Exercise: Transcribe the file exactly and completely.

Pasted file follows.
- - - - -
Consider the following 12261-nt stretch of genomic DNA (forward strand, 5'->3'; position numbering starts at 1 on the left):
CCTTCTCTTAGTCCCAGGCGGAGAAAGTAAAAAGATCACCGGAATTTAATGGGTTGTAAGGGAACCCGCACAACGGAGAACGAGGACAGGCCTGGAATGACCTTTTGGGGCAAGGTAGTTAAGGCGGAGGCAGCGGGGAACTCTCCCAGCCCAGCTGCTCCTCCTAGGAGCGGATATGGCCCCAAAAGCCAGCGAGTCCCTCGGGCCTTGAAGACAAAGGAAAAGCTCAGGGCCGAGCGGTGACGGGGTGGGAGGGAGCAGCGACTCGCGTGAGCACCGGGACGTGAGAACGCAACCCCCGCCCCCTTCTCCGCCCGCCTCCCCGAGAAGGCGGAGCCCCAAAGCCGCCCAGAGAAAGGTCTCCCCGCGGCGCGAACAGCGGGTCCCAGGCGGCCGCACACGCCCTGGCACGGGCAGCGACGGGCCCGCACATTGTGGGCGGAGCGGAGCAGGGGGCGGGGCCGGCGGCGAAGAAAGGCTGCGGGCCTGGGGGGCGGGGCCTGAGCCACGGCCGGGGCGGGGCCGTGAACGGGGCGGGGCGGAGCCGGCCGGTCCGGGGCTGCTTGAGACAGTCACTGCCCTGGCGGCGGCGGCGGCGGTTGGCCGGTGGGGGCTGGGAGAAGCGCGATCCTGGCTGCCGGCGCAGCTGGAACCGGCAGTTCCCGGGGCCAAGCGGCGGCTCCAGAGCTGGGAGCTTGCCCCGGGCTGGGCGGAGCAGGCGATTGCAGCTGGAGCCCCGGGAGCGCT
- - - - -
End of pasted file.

Consider the following 12261-nt stretch of genomic DNA (forward strand, 5'->3'; position numbering starts at 1 on the left):
CCTTCTCTTAGTCCCAGGCGGAGAAAGTAAAAAGATCACCGGAATTTAATGGGTTGTAAGGGAACCCGCACAACGGAGAACGAGGACAGGCCTGGAATGACCTTTTGGGGCAAGGTAGTTAAGGCGGAGGCAGCGGGGAACTCTCCCAGCCCAGCTGCTCCTCCTAGGAGCGGATATGGCCCCAAAAGCCAGCGAGTCCCTCGGGCCTTGAAGACAAAGGAAAAGCTCAGGGCCGAGCGGTGACGGGGTGGGAGGGAGCAGCGACTCGCGTGAGCACCGGGACGTGAGAACGCAACCCCCGCCCCCTTCTCCGCCCGCCTCCCCGAGAAGGCGGAGCCCCAAAGCCGCCCAGAGAAAGGTCTCCCCGCGGCGCGAACAGCGGGTCCCAGGCGGCCGCACACGCCCTGGCACGGGCAGCGACGGGCCCGCACATTGTGGGCGGAGCGGAGCAGGGGGCGGGGCCGGCGGCGAAGAAAGGCTGCGGGCCTGGGGGGCGGGGCCTGAGCCACGGCCGGGGCGGGGCCGTGAACGGGGCGGGGCGGAGCCGGCCGGTCCGGGGCTGCTTGAGACAGTCACTGCCCTGGCGGCGGCGGCGGCGGTTGGCCGGTGGGGGCTGGGAGAAGCGCGATCCTGGCTGCCGGCGCAGCTGGAACCGGCAGTTCCCGGGGCCAAGCGGCGGCTCCAGAGCTGGGAGCTTGCCCCGGGCTGGGCGGAGCAGGCGATTGCAGCTGGAGCCCCGGGAGCGCT